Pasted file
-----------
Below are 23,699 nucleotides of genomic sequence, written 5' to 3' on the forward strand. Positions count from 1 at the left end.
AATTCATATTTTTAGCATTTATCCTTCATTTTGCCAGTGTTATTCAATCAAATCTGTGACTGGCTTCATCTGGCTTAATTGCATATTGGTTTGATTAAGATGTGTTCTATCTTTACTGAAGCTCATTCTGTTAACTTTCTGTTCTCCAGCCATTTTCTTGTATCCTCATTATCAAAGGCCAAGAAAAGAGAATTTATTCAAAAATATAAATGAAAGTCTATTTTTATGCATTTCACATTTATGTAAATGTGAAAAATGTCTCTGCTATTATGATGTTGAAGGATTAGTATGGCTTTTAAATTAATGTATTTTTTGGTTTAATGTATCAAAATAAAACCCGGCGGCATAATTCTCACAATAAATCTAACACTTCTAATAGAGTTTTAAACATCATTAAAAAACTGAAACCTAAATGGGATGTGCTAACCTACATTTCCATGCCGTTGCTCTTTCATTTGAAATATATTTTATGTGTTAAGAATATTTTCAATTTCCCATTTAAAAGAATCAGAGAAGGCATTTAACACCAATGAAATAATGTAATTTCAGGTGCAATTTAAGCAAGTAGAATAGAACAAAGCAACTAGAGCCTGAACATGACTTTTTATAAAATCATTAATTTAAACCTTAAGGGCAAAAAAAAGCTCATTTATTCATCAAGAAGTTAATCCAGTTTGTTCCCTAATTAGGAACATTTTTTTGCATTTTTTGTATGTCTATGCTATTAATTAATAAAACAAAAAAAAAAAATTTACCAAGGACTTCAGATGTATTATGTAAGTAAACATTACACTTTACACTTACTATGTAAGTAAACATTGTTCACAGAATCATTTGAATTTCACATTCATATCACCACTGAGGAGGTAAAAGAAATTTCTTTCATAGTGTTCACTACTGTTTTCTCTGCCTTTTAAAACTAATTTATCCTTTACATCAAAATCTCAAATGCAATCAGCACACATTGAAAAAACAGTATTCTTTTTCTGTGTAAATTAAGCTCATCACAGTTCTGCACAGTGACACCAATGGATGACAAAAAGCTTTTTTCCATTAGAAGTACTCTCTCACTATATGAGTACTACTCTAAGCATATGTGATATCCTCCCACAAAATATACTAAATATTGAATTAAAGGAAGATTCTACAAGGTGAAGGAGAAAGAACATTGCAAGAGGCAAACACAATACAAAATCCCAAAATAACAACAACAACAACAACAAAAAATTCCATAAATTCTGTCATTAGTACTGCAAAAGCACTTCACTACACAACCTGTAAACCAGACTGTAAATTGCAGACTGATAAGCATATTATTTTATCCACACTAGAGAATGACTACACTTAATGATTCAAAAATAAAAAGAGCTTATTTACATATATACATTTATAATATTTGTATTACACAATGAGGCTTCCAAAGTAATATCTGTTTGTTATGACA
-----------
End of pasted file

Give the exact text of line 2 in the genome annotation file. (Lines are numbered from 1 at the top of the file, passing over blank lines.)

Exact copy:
AATTCATATTTTTAGCATTTATCCTTCATTTTGCCAGTGTTATTCAATCAAATCTGTGACTGGCTTCATCTGGCTTAATTGCATATTGGTTTGATTAAGATGTGTTCTATCTTTACTGAAGCTCATTCTGTTAACTTTCTGTTCTCCAGCCATTTTCTTGTATCCTCATTATCAAAGGCCAAGAAAAGAGAATTTATTCAAAAATATAAATGAAAGTCTATTTTTATGCATTTCACATTTATGTAAATGTGAAAAATGTCTCTGCTATTATGATGTTGAAGGATTAGTATGGCTTTTAAATTAATGTATTTTTTGGTTTAATGTATCAAAATAAAACCCGGCGGCATAATTCTCACAATAAATCTAACACTTCTAATAGAGTTTTAAACATCATTAAAAAACTGAAACCTAAATGGGATGTGCTAACCTACATTTCCATGCCGTTGCTCTTTCATTTGAAATATATTTTATGTGTTAAGAATATTTTCAATTTCCCATTTAAAAGAATCAGAGAAGGCATTTAACACCAATGAAATAATGTAATTTCAGGTGCAATTTAAGCAAGTAGAATAGAACAAAGCAACTAGAGCCTGAACATGACTTTTTATAAAATCATTAATTTAAACCTTAAGGGCAAAAAAAAGCTCATTTATTCATCAAGAAGTTAATCCAGTTTGTTCCCTAATTAGGAACATTTTTTTGCATTTTTTGTATGTCTATGCTATTAATTAATAAAACAAAAAAAAAAAATTTACCAAGGACTTCAGATGTATTATGTAAGTAAACATTACACTTTACACTTACTATGTAAGTAAACATTGTTCACAGAATCATTTGAATTTCACATTCATATCACCACTGAGGAGGTAAAAGAAATTTCTTTCATAGTGTTCACTACTGTTTTCTCTGCCTTTTAAAACTAATTTATCCTTTACATCAAAATCTCAAATGCAATCAGCACACATTGAAAAAACAGTATTCTTTTTCTGTGTAAATTAAGCTCATCACAGTTCTGCACAGTGACACCAATGGATGACAAAAAGCTTTTTTCCATTAGAAGTACTCTCTCACTATATGAGTACTACTCTAAGCATATGTGATATCCTCCCACAAAATATACTAAATATTGAATTAAAGGAAGATTCTACAAGGTGAAGGAGAAAGAACATTGCAAGAGGCAAACACAATACAAAATCCCAAAATAACAACAACAACAACAACAAAAAATTCCATAAATTCTGTCATTAGTACTGCAAAAGCACTTCACTACACAACCTGTAAACCAGACTGTAAATTGCAGACTGATAAGCATATTATTTTATCCACACTAGAGAATGACTACACTTAATGATTCAAAAATAAAAAGAGCTTATTTACATATATACATTTATAATATTTGTATTACACAATGAGGCTTCCAAAGTAATATCTGTTTGTTATGACA